Perhaps the result could have been different if there had been an entirely Scottish police investigation, with unrestricted access to all available information, without interference or manipulation from outside. Instead, from the beginning, the investigation and what were to become the most important aspects of the prosecution case against al-Megrahi were hijacked. Within hours, the countryside around Lockerbie was occupied: local people helping with the search under the supervision of Dumfries and Galloway police realised to their astonishment that the terrain was dotted with unidentified Americans not under the command of the local police.

Each aspect of every criminal investigation in Britain has to meet certain essential standards; where they are not met, these parts of the investigation should not in principle become the basis of a prosecution. There must be precise notes made of each physical exhibit found and by whom; its movements must be tracked; each time an exhibit is inspected, a record must be kept. The rationale is obvious: without a precise record, interference, contamination or simple mistakes could jeopardise a prosecutor’s reliance on evidence that should be tangible and therefore potentially more convincing. For that reason, a crime scene must be sealed off until searches are complete.

But Megrahi was forced to drop his appeal in order to have his release on parole considered. Was his appeal to have his conviction reconsidered being denied and delayed for political reasons? No judiciary is ever happy to admit that they just screwed up.

Megrahi’s release was in accordance with Scottish principles of compassion and according to Scots law (see discussion here): he was going to die. He was not considered a threat. Once released, he could not be held in Scotland – and Libya was willing to receive him. That he outlived expectations is nothing any politician need apologise for.

Martina Navratilova, naturalised US citizen since 1981, said in 2002:

“The most absurd part of my escape from the unjust system is that I have exchanged one system that suppresses free opinion for another. The Republicans in the U.S. manipulate public opinion and sweep controversial issues under the table. It’s depressing. Decisions in America are based solely on the question of how much money will come out of it and not on the questions of how much health, morals or environment suffer as a result.”

For this she was accused of being anti-American and unpatriotic. But the main problem is, as I see it, that it’s not just the Republicans.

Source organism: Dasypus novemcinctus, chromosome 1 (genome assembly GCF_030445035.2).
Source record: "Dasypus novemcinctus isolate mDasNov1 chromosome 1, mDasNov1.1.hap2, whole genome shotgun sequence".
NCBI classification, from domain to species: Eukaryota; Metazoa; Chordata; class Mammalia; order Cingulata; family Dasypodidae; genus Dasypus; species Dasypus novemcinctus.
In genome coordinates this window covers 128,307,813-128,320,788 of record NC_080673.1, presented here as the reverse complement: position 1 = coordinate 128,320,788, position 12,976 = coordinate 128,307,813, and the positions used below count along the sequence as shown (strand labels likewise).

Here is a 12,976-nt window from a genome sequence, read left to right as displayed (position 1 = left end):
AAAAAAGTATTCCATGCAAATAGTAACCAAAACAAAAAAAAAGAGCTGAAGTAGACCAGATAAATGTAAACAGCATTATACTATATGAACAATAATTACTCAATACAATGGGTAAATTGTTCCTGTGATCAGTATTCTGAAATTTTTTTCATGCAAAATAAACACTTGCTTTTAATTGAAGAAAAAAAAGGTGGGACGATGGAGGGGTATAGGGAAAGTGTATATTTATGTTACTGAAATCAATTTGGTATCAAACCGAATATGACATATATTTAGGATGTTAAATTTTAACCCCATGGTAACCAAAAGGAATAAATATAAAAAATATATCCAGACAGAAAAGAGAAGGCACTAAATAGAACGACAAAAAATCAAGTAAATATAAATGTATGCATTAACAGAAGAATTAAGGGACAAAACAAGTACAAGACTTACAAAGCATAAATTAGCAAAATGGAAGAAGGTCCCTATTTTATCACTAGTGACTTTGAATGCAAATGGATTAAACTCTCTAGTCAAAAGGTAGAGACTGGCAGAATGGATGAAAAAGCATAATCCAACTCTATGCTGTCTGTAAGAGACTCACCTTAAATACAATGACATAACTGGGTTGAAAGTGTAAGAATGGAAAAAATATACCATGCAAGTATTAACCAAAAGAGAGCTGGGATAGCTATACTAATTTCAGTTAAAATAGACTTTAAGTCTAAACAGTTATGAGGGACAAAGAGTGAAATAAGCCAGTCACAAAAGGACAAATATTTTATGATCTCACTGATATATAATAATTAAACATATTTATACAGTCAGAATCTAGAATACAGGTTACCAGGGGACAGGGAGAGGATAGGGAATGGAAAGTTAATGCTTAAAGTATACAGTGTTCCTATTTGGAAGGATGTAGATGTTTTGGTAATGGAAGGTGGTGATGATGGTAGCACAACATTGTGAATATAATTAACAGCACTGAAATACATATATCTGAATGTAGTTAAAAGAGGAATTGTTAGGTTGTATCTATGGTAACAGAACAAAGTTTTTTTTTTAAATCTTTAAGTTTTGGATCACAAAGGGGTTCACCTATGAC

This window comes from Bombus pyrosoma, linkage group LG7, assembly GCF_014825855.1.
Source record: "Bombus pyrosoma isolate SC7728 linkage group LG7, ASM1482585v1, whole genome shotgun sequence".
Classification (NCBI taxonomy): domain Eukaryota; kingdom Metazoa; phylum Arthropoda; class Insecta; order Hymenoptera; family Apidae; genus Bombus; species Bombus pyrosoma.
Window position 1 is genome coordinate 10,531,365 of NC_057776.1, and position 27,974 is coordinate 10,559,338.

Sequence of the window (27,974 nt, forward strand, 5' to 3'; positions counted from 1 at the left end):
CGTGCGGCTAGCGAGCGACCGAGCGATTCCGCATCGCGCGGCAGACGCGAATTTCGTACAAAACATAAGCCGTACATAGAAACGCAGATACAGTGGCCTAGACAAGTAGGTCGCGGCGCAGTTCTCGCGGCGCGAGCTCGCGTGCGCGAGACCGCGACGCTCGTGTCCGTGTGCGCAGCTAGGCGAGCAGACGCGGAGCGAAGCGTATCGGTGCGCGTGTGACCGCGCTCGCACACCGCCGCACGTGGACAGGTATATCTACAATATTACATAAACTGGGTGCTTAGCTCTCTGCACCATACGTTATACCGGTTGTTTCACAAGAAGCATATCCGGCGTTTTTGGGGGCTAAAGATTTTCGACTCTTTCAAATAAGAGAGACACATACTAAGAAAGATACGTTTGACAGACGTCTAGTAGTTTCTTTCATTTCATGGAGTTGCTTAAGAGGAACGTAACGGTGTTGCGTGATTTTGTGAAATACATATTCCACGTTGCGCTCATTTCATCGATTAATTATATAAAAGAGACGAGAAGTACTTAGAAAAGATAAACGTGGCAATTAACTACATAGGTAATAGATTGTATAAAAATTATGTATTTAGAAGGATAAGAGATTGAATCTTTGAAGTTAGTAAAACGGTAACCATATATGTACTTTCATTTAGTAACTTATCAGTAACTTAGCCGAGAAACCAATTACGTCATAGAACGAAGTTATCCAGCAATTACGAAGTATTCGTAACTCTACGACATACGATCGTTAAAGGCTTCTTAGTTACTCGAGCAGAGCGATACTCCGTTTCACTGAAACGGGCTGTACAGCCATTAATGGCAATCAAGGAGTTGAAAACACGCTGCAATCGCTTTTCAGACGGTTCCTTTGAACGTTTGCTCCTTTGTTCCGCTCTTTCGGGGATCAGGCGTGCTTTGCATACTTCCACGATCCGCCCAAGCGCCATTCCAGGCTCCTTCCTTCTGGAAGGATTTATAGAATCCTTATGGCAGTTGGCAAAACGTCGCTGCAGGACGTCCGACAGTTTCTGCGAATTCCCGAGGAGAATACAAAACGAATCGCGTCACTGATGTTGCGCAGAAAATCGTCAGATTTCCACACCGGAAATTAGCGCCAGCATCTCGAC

US news sources are notoriously uninterested in any news from the world outside the US unless it directly affects an American. No one would sensibly expect US news media to be in the least concerned with the political background that makes a conspiracy involving both Tony Blair and Alex Salmond so improbable. (But it is as impossible as the idea that Nancy Pelosi would have conspired with George W. Bush.)

But it is also impossible, it seems, for a US news source to strongly query the conviction of Megrahi – to be concerned about who may be actually guilty of the PanAm 103 bombing. From news sources all across the US now Megrahi is dead, I see no acknowledgement that nearly a quarter of a century after the plane exploded over Lockerbie, we still don’t know who did it.

Primarily, as in the Charlotte Observer (Virginia) they want to get quotes from people who lost family on PanAm 109:

Some relatives attended al-Megrahi’s trial in the Netherlands. When he was released to Libya from a Scottish prison in 2009 on humanitarian grounds – he was supposedly close to death – they were outraged, especially after al-Megrahi lived far longer than the few months the doctors had predicted.

Susan Cohen of Cape May Court House, N.J., whose daughter was among the Syracuse University students on the flight, said al-Megrahi deserved no compassion. “The fact that he was able to get out and live with his family these past few years is an appalling miscarriage of justice. There was no excuse for that,” Cohen said Sunday. “He should have died in the Scottish prison. He should have been tried in the United States and faced capital punishment.”

The views of other victims’ families on al-Megrahi’s role in the bombing vary widely.

“Megrahi is the 271st victim of Lockerbie,” said David Ben-Ayreah, who represents some British families of victims. He attended the trial and still believes al-Megrahi was not responsible for the bombing.

But Eileen Walsh, a Glen Rock, N.J., resident whose father, brother and sister died in the explosion said she was “very happy” to hear about al-Megrahi’s death. She had just attended Mass on Sunday when she received numerous text messages.

“I’m glad he’s gone, but there’s no real closure. There’s nothing but a bad taste in my mouth,” she said.

In Florida’s Miami Herald, the focus is on a Miami resident: